Author(s): Human LJ, Biesanz JC
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Abstract Do well-adjusted individuals have particularly accurate insight into what others are like or are they biased, primarily seeing their own characteristics in others? In the current studies, the authors examined how psychologically adjusted individuals tend to see new acquaintances, directly comparing their levels of distinctive accuracy (accurately perceiving others' unique characteristics), normative accuracy (perceiving others as similar to the average person), and assumed similarity (perceiving others as similar to the self). Across two interactive, round-robin studies, well-adjusted individuals, compared with less adjusted individuals, did not perceive new acquaintances' unique characteristics more accurately but did perceive new acquaintances, on average, as similar to the average person, reflecting an accurate understanding of what people generally tend to be like. Furthermore, well-adjusted individuals had a biased tendency to perceive their own unique characteristics in others. Of note, both pre-existing perceiver adjustment and target-specific liking independently predicted greater accuracy and assumed similarity in first impressions. In sum, well-adjusted individuals see through the looking glass clearly: although they erroneously see others as possessing their own unique characteristics, they accurately understand what others generally tend to be like. (PsycINFO Database Record (c) 2010 APA, all rights reserved).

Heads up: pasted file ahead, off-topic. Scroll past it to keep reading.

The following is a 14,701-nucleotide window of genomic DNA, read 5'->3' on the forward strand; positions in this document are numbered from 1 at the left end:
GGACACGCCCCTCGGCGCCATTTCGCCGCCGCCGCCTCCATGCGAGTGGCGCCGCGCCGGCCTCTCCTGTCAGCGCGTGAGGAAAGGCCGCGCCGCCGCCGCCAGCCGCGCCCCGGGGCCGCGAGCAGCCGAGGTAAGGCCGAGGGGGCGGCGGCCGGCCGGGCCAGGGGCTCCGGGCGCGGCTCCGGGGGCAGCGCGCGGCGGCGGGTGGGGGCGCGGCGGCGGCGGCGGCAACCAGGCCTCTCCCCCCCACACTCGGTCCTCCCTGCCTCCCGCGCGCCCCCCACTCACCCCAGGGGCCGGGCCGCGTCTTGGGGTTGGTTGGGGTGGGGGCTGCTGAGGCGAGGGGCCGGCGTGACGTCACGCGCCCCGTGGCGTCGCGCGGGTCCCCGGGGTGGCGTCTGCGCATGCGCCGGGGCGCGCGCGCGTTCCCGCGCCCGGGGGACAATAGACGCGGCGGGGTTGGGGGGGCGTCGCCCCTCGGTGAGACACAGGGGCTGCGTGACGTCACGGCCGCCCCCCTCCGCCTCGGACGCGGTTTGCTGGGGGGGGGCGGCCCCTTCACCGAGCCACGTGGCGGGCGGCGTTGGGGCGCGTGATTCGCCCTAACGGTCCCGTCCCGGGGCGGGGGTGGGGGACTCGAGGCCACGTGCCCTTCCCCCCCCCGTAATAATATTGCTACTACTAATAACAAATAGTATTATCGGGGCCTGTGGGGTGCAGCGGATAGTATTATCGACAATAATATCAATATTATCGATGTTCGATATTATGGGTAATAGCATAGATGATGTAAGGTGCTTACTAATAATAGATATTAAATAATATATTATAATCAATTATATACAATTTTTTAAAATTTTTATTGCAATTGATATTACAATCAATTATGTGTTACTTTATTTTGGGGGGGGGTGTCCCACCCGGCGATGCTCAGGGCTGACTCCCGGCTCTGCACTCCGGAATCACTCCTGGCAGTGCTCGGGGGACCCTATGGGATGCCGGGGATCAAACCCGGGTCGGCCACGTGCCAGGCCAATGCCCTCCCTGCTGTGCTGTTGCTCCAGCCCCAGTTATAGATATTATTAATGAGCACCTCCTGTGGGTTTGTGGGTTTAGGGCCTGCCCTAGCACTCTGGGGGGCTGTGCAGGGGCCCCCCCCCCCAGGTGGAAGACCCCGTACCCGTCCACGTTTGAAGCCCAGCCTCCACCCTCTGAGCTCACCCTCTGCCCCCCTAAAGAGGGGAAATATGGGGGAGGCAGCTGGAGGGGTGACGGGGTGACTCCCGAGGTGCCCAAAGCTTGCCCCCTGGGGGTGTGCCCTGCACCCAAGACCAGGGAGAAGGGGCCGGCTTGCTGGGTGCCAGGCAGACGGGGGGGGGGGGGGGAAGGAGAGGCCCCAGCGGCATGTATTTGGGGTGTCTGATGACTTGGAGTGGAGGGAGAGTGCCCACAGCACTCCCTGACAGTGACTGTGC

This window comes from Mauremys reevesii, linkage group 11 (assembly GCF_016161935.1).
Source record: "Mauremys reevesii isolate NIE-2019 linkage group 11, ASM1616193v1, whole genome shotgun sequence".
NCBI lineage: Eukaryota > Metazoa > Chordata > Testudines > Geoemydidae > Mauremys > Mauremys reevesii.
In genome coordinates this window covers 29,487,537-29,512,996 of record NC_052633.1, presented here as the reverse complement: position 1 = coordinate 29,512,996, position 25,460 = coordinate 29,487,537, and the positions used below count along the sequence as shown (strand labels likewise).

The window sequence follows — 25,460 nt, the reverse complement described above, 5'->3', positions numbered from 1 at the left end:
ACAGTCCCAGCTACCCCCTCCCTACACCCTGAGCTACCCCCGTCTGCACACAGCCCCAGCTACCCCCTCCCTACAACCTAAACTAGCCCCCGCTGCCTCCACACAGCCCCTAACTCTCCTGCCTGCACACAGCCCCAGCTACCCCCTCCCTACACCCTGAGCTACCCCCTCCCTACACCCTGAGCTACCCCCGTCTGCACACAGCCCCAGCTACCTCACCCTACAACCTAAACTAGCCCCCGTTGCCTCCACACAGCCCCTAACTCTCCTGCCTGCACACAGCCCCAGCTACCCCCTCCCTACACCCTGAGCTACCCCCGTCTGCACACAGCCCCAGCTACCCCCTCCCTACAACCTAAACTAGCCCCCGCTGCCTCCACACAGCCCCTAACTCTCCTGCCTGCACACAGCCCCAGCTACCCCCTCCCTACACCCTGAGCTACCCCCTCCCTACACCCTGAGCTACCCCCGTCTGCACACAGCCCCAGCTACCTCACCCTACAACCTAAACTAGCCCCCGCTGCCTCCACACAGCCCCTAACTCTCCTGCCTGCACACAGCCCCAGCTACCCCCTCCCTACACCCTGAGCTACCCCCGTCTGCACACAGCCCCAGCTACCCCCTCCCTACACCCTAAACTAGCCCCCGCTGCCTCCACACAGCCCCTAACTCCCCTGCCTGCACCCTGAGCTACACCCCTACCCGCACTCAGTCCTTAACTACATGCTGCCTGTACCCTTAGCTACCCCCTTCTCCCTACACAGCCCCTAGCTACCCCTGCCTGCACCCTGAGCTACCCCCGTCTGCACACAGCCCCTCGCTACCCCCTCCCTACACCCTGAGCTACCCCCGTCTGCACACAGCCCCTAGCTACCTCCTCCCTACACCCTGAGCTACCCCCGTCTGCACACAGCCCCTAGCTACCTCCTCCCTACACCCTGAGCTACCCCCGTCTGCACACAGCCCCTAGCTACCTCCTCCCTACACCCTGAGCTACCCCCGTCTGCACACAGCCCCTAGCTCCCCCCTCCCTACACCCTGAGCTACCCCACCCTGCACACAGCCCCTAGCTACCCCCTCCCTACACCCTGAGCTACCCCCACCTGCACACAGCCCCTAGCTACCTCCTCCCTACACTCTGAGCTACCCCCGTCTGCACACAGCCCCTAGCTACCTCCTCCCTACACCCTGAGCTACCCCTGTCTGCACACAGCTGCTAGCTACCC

This article was published in J Pers Soc Psychol
and referenced in Clinical Depression